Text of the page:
With 400,000 bikers visiting South Dakota every year for the Sturgis Motorcycle Rally, the state is no stranger to road and car accidents, negligence issues and personal injury cases. Figuring out where to place blame and liability can be a puzzle in and of itself. Perhaps it was you who was injured; maybe it was a family member or friend. Whatever happens during your South Dakota journeys, if you need help for your personal injury case, Enjuris can offer guidance.
South Dakota Personal Injury Cases & Accident Info
South Dakota statutes online
This is where you’ll find the South Dakota Code of Laws. The website has details about how long you have to bring a case, monetary limits on personal injury cases (which are also known as damage caps), and other important information.
South Dakota's car accident statutes of limitation
In South Dakota, you have three years to bring both a personal injury and a property damage claim. That means you have three years to file your paperwork with the court, not that your case has to be completed in that time frame.
The first meeting with a personal injury attorney is normally free of charge. (Note that other legal specialties, such as traffic law or domestic relations law, are different.) After that, lawyers work on a contingency basis, which means that they will receive a third of the eventual reward, plus whatever office expenses they incur along the way.
If your case proceeds to trial, that percentage could rise to 40% of the eventual reward or judgment. These numbers aren't determined by law, so don't be surprised if your lawyer suggests something else.
These are some cases of legal significance that came out of South Dakota's courts:
South Dakota v. Wayfair, Inc., 2017 S.D. 56: This case is definitely going to the United States Supreme Court, or it's at least going to try. The question is whether online retailers should pay sales tax in the states in which they do business, even if they don't have a physical presence there (this was questioned in 1992's Quill v. North Dakota). As of now, no, online companies doing more than $100,000 worth of business in the state do not have to pay sales tax. States are obviously not happy about this because they want the revenue, which could potentially be worth billions.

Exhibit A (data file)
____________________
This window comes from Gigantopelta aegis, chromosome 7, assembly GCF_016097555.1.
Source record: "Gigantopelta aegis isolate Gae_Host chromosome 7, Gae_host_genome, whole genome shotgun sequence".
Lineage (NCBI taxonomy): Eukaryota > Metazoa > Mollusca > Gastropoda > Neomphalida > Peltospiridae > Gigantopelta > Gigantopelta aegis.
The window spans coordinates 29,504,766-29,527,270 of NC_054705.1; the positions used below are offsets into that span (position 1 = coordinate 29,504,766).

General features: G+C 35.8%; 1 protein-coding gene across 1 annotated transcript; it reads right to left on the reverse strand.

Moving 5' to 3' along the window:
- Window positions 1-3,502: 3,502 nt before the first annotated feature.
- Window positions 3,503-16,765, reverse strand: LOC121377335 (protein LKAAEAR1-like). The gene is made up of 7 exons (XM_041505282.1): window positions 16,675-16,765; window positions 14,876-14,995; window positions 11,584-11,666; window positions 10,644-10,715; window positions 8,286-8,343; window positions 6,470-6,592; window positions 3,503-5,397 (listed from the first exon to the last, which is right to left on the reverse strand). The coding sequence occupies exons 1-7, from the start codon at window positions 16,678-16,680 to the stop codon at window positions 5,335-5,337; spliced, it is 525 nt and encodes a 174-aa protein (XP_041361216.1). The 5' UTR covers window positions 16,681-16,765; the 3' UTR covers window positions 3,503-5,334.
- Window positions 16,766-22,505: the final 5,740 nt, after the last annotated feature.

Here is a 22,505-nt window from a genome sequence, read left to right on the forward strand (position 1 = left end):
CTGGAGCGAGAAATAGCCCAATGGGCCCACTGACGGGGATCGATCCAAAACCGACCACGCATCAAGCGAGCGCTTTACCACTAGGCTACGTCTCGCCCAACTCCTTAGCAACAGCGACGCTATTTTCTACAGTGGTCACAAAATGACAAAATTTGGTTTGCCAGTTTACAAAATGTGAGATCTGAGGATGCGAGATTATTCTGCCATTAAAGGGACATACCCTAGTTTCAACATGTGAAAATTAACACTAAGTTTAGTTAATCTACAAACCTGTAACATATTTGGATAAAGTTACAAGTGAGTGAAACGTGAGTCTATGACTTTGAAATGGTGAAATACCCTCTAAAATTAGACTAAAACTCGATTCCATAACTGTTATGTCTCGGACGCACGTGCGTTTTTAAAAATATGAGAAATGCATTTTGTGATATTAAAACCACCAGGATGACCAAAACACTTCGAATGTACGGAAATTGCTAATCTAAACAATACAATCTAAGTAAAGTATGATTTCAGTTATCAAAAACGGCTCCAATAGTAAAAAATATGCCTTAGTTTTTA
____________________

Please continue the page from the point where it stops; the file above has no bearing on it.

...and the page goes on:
South Dakota v. Opperman, 428 U.S. 364 (1976): This case discussed the "community caretaking" doctrine under the Fourth Amendment of the United States Constitution. Opperman's car was illegally parked and impounded; during the police's search and inventory, they found marijuana. Opperman attempted to have the marijuana suppressed because of an expectation of privacy in the car, but because the police have a caretaking function in their role, the Supreme Court determined that the marijuana was admissible and the search was reasonable under the Fourth Amendment.
South Dakota v. Dole, 483 U.S. 203 (1987): Federal funding for highway transportation was withheld from South Dakota because it allowed 19 year olds to purchase alcohol, and a federal law had been passed that only allowed 21 year olds and up to purchase alcohol. This was the National Minimum Drinking Age Act, and it allowed federal funding to be withheld for states that did not comply. South Dakota named Elizabeth Dole, the transportation secretary, as defendant in its case. The Supreme Court upheld the constitutionality of the law, because it upheld the general welfare of the states under the Spending Clause, was not in itself unconstitutional, was not coercive, was unambiguous, and was of federal interest in particular national projects and programs.
There are a number of issues you can solve without the help of a lawyer. If you don't know where to begin, a law librarian can help you. They are usually legally trained, and they can help you both with texts or online research engines like LexisNexis or Westlaw.